When it comes to creating signage for your business or organization, it’s important to keep the needs of all visitors in mind. This means ensuring that your signage complies with the Americans with Disabilities Act (ADA) regulations. Learn about ADA signage requirements and how you can keep your space compliant.
What Is ADA Signage?
ADA-compliant signage is signage that meets the requirements set forth by the ADA. These regulations ensure that individuals with visual, cognitive, mobility, and other disabilities have equal access to spaces and services. Most businesses are required to install ADA-compliant signs to ensure all visitors can navigate the space safely.
Fundamentals of ADA-Compliant Signage
There are a few key fundamentals to keep in mind when creating custom ADA-compliant signage:
1. Size and Placement
Signage should be mounted at a height that is easily visible and readable. The centerline of the text on the sign should be between 48 and 60 inches from the ground. If the sign is mounted on a wall, it should be mounted on the latch side of the door.
The size of the text on the sign is based on the viewing distance. The farther away the sign will be seen, the larger the text should be.
2. Contrast and Color
Signage should have a high contrast between the text and background color. This makes it easier for individuals with visual impairments to read the sign.
It’s important to choose colors that do not blend together or create glare. That’s why a matte blue background with white text is such a common style.
3. Braille on Signs
ADA interior signs that label a permanent room or space should include Grade 2 Braille. Lettering on Braille signs should be located directly below the corresponding text.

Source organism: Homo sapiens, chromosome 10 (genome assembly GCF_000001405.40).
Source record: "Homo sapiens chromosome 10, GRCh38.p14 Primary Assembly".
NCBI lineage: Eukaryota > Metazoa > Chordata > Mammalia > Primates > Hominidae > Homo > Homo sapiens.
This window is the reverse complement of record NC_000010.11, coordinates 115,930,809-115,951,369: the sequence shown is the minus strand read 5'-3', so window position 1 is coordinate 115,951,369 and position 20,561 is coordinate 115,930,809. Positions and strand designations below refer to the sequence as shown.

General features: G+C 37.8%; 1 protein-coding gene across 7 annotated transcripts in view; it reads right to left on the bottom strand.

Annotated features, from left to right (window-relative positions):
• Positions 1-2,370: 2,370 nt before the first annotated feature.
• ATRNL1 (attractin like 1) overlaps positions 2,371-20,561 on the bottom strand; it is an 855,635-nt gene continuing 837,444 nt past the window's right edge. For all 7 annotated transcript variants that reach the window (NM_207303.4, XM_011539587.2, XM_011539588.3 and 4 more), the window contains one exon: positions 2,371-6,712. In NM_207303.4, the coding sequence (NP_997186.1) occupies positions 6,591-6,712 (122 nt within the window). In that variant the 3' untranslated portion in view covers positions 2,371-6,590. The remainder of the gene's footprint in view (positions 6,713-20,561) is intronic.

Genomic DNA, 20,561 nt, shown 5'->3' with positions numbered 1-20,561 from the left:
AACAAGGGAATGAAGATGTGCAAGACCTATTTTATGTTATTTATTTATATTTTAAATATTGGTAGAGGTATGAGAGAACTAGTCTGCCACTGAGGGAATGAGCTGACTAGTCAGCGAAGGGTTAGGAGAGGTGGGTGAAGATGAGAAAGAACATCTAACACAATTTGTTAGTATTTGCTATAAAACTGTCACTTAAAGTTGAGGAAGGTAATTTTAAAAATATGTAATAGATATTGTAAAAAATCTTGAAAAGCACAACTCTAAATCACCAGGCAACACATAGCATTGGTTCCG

Pictograms are symbols that represent a message without the use of words. These symbols are often used on signage to convey information to individuals who may not speak or read the language used on the sign.
5. Restroom Signs
ADA interior signs for restrooms must include the International Symbol of Accessibility. Restroom signs should be located on the door or wall adjacent to the door.
6. Signage for Exits
These signs must include the word “Exit” in large, easy-to-read letters. The sign should also include an arrow pointing in the direction of the exit. If the exit requires the use of stairs, the sign should include the word “Stairs” in large, easy-to-read letters.
7. Signage for Rooms and Spaces
Custom ADA-compliant signs that designate a permanent room or space should include the name of the room or space in large, easy-to-read letters. Use an appropriate pictogram (if possible) to denote the purpose of the room.
Making Chicago a More Accessible Place for Everyone
At Windy City Signs and Graphics, we are passionately pro-accessibility. We believe spaces should be easily accessible to all Americans and are proud to play our part in helping achieve that. Book a consultation to learn what types of ADA signs you need to install and where.